Over-commitment strategies, whereby managers rely on money being returned from past investments to meet future fund commitments, have been cited by analysts as a cause for concern for the likes of F&C Private Equity, Standard Life European Private Equity and Partners Group’s Princess Private Equity.

“Funding these calls could become a challenge and we have already seen some companies effectively forced to sell fund interests at discounts in order to improve their balance sheets,” said JPMorgan Cazenove analyst Chris Brown in a research note back in November. A lack of liquidity experienced by two listed vehicles so far, Permira investor SVG and Candover Investments, has resulted in them reducing large commitments to Permira and Candover buyout funds.

If indeed shareholders, frustrated with the poor performance of these vehicles, do demand a “shake-up”, there are two options. The first would be to stop making commitments and gradually return the money to shareholders, as is the case with Mithras, and a viable option if shareholders believe in the value of their assets.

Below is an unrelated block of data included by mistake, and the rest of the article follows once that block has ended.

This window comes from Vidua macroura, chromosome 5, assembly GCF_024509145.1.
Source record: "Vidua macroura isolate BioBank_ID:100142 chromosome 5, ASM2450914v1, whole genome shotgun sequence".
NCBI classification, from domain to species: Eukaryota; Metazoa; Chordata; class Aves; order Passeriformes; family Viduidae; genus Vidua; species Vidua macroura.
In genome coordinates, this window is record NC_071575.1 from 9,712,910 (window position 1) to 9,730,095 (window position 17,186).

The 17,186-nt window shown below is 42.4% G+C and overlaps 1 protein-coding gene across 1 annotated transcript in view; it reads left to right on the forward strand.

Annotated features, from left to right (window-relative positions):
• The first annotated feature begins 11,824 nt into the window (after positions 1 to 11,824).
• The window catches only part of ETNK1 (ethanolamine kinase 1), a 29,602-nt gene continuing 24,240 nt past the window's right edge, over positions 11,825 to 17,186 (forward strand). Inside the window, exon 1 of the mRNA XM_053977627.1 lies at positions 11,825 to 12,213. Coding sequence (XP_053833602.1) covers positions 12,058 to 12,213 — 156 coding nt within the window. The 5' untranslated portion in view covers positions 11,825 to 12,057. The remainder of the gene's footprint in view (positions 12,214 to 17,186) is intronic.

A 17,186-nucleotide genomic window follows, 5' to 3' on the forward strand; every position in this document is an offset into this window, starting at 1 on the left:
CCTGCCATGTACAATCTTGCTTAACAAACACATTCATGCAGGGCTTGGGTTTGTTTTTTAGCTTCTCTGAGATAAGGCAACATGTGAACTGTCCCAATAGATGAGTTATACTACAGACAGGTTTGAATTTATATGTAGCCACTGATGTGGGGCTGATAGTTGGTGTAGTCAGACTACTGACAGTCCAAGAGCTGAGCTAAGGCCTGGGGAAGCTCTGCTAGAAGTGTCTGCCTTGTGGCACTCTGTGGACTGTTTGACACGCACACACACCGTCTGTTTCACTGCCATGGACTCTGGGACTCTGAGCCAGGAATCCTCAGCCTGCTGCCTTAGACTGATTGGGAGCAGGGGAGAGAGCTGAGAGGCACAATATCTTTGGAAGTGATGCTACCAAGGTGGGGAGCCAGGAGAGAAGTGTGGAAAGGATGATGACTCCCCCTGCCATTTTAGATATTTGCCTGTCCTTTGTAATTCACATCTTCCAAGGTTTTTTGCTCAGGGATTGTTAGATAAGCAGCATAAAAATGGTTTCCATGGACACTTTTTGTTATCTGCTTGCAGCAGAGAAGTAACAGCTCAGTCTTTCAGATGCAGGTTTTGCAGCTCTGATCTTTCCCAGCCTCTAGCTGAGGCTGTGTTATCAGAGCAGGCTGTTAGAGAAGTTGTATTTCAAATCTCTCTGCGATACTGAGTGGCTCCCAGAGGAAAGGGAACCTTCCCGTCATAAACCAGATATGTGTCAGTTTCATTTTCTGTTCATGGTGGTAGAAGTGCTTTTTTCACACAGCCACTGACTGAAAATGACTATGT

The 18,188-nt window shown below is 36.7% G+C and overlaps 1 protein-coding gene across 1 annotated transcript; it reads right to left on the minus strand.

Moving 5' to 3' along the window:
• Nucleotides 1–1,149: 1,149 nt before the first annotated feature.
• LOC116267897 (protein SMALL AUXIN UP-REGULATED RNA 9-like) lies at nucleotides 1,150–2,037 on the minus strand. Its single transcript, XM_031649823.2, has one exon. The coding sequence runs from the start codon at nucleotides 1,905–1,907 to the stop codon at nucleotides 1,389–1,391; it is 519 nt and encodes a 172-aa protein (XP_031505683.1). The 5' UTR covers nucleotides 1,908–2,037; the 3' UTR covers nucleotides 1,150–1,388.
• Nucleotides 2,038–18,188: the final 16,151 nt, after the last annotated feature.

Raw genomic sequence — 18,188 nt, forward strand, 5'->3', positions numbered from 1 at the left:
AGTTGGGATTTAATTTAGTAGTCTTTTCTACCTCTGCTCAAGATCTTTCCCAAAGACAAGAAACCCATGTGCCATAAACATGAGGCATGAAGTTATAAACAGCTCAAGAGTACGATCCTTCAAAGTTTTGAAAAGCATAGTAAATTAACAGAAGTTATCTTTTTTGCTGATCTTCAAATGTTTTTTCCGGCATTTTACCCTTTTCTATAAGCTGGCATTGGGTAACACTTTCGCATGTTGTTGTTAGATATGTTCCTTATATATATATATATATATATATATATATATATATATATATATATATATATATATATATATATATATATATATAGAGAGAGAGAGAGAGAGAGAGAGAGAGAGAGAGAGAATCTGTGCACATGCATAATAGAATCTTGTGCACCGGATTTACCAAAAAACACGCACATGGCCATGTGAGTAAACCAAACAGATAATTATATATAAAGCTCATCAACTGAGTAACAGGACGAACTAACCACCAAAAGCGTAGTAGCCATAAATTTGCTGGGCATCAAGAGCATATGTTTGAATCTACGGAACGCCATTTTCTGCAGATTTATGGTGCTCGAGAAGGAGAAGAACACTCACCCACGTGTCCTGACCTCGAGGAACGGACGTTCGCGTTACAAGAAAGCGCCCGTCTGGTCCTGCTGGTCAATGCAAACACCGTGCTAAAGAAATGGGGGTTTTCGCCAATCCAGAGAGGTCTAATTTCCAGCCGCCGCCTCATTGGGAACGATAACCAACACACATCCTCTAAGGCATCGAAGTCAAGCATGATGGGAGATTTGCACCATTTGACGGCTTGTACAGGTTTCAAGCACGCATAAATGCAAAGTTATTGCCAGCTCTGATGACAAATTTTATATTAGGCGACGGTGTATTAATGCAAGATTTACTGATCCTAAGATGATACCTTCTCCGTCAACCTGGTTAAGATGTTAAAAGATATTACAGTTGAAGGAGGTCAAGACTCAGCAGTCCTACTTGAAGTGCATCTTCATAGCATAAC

Adrian Johnson

The second option is consolidation. “There may finally be some takeover activity in a sector in which it has been notoriously difficult in the past, because of the vested interests involved,” Johnson said.

Historically it has not been easy to take over listed trusts, because of the strong link between a fund and its manager. 3i found this out when it tried to takeover Electra in 1999. In that case, the latter fended off the hostile bid by going into run-off, selling assets and returning cash to investors. It began making investments again in 2006.

Coller Capital – one of the largest secondaries players in the market – completed a PEIT take-private in June last year. It acquired the London-listed Prelude Trust, managed by European technology investor DFJ Esprit, for around £30 million. In this instance sources said DFJ Esprit, which inherited the trust in its merger with UK technology investor Prelude, would subsequently be able to focus on managing its funds in private, away from the public spotlight.